Google+ Authentic Parenting: Toys For Special Needs Children

Monday, March 18, 2013

Toys For Special Needs Children

written by Marcela De Vivo

BannerFans.com It’s important to find toys for your special needs child that will help them develop happily and healthily. The right toys will not only help your child’s development and communication skills, but also help them to have fun.

Take a minute to decide what specific need you are trying to fulfill for your child and choose a toy accordingly.

Social Engagement and Interaction

These toys and games will help your child to be more social with you and other children. Toys that incorporate interests that a child already has will motivate them to work more towards expressive and meaningful interactions.

The types of toys that you should look for should be simple to play with and should provide the right amount of sensory input in a relaxed setting to help reinforce successful play behaviors.
They can be played alone or with a partner.

For example, a musical instrument can be played alone or be used as an opportunity for imitation. Your child can copy you after you play, making the activity more social. This is a great time to incorporate taking turns with your child as you pass the instrument back and forth.

Emotional Development and Regulation

These games will help your child better convey and understand his or her emotions. Puppets are a great way to teach your child how to recognize different types of emotions. This activity can lead to conversations about why it is or isn’t appropriate to act a certain way in specific situations.

This also helps special needs children become more aware of social cues, therefore enabling them to better control their feelings in public and at home.

These toys will help them to connect better with the people around them.

Creative Thinking and Imaginary Play

These games aid in the development of logic, meaning your child will be able to better grasp what a friend or family member is feeling or needs at the moment.

Dolls and dollhouses with people and play food inspire creative thinking since your child will most likely build a scenario around what they are doing with the doll or in the dollhouse.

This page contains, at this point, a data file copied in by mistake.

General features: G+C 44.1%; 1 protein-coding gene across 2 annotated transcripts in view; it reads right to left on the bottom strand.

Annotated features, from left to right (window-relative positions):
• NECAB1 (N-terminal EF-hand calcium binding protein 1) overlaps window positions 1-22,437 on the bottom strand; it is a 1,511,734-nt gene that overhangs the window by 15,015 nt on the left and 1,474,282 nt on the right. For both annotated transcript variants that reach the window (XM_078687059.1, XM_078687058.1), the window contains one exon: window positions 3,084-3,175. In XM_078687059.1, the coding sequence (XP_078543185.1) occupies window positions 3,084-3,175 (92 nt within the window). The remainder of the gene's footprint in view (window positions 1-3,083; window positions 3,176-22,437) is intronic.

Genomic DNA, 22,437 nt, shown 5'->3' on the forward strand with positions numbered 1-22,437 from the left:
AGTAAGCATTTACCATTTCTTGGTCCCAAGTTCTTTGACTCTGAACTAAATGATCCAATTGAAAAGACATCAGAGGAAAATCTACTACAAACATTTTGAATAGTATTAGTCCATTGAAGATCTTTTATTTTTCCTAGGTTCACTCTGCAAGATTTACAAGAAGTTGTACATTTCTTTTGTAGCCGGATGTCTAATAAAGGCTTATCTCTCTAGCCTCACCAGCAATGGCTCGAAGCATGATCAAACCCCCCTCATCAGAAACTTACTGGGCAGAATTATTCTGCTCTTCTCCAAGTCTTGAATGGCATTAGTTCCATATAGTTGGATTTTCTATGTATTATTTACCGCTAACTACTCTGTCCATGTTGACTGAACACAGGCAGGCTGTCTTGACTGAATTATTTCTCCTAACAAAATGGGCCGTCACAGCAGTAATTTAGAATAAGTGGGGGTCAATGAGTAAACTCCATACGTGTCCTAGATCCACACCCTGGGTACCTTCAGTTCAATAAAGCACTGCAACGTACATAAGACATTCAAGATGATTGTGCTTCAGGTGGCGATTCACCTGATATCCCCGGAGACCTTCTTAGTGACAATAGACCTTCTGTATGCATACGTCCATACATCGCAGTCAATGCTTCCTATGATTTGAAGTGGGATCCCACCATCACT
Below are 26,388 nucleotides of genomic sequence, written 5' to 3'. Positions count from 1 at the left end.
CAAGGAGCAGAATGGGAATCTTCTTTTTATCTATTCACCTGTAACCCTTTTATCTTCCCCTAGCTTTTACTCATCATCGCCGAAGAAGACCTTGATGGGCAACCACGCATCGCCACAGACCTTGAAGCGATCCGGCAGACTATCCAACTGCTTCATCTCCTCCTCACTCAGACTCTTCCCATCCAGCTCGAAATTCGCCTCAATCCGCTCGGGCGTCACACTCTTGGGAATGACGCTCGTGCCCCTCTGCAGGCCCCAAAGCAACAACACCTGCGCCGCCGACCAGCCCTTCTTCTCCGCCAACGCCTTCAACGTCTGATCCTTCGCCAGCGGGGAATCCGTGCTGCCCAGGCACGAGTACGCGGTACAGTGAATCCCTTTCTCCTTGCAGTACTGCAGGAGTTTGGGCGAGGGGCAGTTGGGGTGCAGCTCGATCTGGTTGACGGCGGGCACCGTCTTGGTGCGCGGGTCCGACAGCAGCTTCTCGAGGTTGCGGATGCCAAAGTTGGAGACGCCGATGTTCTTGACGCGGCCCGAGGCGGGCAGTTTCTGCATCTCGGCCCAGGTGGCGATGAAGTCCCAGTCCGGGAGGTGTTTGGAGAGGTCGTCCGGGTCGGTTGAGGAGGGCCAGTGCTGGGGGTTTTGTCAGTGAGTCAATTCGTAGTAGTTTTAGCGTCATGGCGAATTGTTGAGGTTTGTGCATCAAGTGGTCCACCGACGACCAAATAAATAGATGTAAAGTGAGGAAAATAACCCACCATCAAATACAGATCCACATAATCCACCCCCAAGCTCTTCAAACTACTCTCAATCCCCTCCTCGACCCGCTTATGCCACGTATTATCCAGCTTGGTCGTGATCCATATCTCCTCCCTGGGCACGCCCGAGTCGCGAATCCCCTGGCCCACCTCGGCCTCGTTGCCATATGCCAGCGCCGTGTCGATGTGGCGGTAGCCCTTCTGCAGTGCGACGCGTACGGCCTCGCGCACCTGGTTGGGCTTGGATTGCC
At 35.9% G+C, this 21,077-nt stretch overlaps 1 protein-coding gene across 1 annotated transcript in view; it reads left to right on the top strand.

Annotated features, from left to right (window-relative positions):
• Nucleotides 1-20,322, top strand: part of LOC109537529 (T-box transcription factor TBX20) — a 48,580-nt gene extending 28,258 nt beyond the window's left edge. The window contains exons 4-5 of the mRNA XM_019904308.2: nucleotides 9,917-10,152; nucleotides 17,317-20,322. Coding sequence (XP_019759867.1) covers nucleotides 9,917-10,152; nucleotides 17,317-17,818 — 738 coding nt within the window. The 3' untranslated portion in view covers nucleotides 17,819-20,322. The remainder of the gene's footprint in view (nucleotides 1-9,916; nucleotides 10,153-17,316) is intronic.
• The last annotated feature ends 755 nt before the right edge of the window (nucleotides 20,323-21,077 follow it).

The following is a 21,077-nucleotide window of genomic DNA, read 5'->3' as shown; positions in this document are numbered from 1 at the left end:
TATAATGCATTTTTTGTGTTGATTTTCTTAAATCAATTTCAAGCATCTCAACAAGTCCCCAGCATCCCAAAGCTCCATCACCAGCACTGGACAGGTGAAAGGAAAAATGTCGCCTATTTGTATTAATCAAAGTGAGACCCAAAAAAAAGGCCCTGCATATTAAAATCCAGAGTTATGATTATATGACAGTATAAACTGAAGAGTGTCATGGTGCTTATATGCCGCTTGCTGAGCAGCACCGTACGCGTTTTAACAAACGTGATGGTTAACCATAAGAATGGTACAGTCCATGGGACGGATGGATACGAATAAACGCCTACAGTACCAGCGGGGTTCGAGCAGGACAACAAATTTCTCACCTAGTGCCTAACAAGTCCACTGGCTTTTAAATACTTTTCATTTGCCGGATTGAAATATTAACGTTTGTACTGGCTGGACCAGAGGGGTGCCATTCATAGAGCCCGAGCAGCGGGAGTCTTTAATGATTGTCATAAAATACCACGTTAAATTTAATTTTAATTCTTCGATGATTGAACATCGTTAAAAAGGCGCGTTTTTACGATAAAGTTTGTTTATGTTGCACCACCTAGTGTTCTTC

These kinds of toys and type of play greatly help children express themselves and become more confident people.

Sensory Motor Development

Image: JaneArt
Toys that aid in helping the development of motor skills that will be very important later when your child is older and possibly able to participate in more physical activities, and so will need to be aware of their bodies.

Special needs children should be given ample opportunities to enhance these skills. Toys that promote this include: bubbles, puzzles and building blocks. These toys support a haptic aspect in play in that they allow your child to touch and feel them.

Communication

Communication is key to knowing what your child needs and how they are feeling. These types of games will help get them talking to you and expressing those things in a non-frustrated way. Apps for the iPhone or tablet can be really helpful in helping a special needs child interact more with the people around them.

Proloquo2go is an app that children of varying literacy levels and speech capabilities can easily learn to use. By tapping a few simple keys on the keyboard, a child can express what he or she is trying to say. More simply, the Yes/No app provides the option to tap “yes” and “no” buttons for children with disabilities to answer basic questions quickly.

Cognition and Problem Solving

These games are a lot like the sensory motor games and will help promote a sharp memory. Mastering new skills is not only exciting, but a good confidence boost. Memory games, like Go Fish, and science kits provide a healthy, challenging learning experience.

No matter the game you choose, remember to make things fun for your child. This will ensure they continue to expand their knowledge and communication skills while playing games and having a great time.

About the author:
Marcela De Vivo is a freelance writer in the Los Angeles area. Her oldest son was diagnosed with cerebral palsy when he was an infant and since then she has worked on with several special needs advocacy groups to ensure he has the best care and education possible.


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